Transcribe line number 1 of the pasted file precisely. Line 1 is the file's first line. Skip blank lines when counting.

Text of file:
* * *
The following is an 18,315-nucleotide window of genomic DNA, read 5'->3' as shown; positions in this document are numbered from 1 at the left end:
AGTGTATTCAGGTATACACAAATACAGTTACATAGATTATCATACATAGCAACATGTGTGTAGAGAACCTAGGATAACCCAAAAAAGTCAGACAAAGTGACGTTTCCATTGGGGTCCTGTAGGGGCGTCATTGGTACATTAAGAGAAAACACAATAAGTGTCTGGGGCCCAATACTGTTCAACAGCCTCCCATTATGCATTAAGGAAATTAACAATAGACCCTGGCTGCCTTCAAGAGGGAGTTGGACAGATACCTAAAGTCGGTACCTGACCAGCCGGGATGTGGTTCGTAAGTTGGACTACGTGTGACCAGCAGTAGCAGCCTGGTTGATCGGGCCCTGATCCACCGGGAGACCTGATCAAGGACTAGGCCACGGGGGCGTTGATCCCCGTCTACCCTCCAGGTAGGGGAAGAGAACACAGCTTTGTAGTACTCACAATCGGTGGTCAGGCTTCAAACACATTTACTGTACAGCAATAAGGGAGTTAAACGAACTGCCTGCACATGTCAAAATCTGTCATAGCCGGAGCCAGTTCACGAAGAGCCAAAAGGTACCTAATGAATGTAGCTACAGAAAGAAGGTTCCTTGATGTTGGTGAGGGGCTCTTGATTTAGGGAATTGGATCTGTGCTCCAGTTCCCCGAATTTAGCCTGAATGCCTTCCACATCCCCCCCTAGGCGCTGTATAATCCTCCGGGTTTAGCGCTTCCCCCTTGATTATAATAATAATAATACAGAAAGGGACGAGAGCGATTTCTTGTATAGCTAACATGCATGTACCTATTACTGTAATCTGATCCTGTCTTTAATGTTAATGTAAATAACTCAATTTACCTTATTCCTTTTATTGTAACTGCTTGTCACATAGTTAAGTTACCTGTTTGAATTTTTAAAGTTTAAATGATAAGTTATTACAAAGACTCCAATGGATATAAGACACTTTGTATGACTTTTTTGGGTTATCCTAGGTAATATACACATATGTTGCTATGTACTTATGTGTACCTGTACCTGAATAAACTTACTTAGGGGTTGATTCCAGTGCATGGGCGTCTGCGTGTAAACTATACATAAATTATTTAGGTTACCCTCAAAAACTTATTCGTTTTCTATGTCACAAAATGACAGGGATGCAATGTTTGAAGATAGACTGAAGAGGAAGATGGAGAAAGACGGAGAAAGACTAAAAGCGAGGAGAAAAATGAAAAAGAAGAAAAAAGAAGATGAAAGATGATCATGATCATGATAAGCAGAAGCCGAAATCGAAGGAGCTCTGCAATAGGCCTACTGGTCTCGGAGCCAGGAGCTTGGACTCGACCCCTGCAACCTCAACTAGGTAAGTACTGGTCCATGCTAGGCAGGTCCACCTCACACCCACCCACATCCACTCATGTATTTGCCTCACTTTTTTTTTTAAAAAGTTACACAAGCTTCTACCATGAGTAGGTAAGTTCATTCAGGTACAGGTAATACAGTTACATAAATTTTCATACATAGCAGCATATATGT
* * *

The following is an 18,315-nucleotide window of genomic DNA, read 5'->3' as shown; positions in this document are numbered from 1 at the left end: